Central nervous system infections are one of the common causes of stroke in developing
countries. Stroke after dengue is uncommon.
A total of 1148 dengue cases were seen in a tertiary referral hospital during the
epidemic from September to November 2008. We present 3 patients who had stroke caused
by dengue. The first patient was a 45-year-old woman with dengue hemorrhagic fever
who developed sudden right arm and leg weakness. Magnetic resonance imaging (MRI)
revealed multiple hemorrhagic foci in the left parietal and temporal lobes. The second
patient was a 35-year-old man who developed fever that was followed by altered sensorium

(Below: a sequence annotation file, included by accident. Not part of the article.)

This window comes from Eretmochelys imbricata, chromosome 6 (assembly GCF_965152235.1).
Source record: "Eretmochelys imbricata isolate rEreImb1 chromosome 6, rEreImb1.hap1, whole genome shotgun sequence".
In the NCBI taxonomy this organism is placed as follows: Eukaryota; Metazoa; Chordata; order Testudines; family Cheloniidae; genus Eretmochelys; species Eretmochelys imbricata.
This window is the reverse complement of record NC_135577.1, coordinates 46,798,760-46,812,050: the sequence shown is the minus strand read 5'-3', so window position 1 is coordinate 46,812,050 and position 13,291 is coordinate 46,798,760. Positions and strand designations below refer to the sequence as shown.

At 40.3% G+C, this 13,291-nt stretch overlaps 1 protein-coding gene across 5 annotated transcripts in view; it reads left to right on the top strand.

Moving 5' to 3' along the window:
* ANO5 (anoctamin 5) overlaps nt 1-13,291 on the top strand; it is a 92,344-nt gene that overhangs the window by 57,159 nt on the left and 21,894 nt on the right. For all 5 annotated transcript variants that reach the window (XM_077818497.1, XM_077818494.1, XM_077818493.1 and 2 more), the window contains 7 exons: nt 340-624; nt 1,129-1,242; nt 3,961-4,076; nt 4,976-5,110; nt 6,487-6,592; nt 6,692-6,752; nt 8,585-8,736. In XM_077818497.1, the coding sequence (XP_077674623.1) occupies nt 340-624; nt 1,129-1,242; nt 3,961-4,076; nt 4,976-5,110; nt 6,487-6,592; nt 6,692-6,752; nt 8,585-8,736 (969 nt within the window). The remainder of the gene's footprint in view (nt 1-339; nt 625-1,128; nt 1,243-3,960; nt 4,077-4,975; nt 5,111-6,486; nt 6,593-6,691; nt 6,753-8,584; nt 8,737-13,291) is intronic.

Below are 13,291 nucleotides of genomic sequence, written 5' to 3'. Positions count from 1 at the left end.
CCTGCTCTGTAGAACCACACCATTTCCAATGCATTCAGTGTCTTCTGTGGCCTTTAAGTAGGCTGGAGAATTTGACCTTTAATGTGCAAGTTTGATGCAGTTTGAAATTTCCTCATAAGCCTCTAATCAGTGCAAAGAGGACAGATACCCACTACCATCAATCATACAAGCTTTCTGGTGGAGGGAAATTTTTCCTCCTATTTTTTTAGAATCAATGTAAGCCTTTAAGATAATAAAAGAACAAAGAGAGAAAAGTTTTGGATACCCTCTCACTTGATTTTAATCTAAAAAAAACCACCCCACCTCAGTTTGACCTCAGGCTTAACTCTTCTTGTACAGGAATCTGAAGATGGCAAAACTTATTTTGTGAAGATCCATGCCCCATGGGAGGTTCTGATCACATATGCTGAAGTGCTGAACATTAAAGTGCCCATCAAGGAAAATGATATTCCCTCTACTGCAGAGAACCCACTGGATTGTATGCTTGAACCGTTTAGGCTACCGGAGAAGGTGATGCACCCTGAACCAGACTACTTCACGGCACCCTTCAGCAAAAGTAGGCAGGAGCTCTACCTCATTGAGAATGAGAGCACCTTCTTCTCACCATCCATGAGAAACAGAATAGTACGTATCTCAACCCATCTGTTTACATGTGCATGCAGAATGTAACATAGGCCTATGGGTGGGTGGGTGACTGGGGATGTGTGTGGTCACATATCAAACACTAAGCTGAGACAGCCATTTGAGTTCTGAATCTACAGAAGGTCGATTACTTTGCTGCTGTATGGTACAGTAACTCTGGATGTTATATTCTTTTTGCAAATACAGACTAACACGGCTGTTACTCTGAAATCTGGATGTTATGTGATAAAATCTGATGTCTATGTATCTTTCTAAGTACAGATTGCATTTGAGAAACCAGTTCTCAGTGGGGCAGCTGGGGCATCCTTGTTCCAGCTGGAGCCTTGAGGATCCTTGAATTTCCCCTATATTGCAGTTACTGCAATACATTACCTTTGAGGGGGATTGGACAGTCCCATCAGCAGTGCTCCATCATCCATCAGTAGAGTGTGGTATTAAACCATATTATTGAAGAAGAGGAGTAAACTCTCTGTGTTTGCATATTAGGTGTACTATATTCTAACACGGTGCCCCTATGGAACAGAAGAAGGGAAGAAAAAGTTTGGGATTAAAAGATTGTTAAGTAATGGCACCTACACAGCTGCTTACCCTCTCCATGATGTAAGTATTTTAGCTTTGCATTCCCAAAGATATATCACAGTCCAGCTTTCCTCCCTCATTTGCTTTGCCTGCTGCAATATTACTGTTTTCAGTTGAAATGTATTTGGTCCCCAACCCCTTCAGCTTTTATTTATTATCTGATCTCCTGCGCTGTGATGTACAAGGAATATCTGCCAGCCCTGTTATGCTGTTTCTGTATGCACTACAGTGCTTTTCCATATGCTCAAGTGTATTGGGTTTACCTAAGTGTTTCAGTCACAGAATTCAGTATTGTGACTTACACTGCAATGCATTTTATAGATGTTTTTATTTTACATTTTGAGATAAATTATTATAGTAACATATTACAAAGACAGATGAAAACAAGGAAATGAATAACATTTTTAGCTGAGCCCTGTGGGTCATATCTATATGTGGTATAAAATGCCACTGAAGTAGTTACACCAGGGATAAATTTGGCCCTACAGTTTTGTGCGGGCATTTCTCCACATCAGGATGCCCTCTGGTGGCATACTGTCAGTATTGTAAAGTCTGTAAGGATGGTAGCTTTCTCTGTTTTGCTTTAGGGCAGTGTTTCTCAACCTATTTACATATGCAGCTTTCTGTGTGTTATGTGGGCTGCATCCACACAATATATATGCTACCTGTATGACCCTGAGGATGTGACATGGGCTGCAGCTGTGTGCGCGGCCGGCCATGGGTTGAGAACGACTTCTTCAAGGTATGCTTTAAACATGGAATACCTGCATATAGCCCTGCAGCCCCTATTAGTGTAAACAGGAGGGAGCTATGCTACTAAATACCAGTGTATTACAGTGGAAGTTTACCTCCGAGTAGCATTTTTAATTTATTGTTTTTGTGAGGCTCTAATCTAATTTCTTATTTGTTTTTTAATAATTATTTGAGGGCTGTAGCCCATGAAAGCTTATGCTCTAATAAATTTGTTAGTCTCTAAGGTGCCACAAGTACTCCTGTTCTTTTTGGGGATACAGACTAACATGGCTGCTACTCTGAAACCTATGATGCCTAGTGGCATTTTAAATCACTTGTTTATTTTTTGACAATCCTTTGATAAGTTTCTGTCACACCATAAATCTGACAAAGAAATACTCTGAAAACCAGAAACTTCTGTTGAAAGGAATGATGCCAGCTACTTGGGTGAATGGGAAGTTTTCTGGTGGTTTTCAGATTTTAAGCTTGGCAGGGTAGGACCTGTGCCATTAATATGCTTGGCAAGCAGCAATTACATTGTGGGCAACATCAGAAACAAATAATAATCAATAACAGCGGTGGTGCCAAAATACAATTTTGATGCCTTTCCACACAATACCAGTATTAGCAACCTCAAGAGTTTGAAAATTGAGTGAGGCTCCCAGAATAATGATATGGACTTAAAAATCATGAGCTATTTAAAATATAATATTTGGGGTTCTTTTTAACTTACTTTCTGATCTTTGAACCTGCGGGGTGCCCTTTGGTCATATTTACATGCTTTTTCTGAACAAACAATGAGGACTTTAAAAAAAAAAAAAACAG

and quadriparesis. MRI showed bilateral cerebellar hemorrhages with edema, obstructive
hydrocephalus, and multiple watershed infarcts. The third patient was a 70-year-old
woman who presented with giddiness for 2 days followed by sudden weakness of the left
side of the body. She developed fever after admission. MRI showed infarct in the right
parietal lobe. All the patients had low platelet count and one patient died.
Dengue might be an important cause of stroke in epidemic regions when patients present
with fever, focal neurologic deficits, and encephalopathy.
Copyright (c) 2010 National Stroke Association. Published by Elsevier Inc. All rights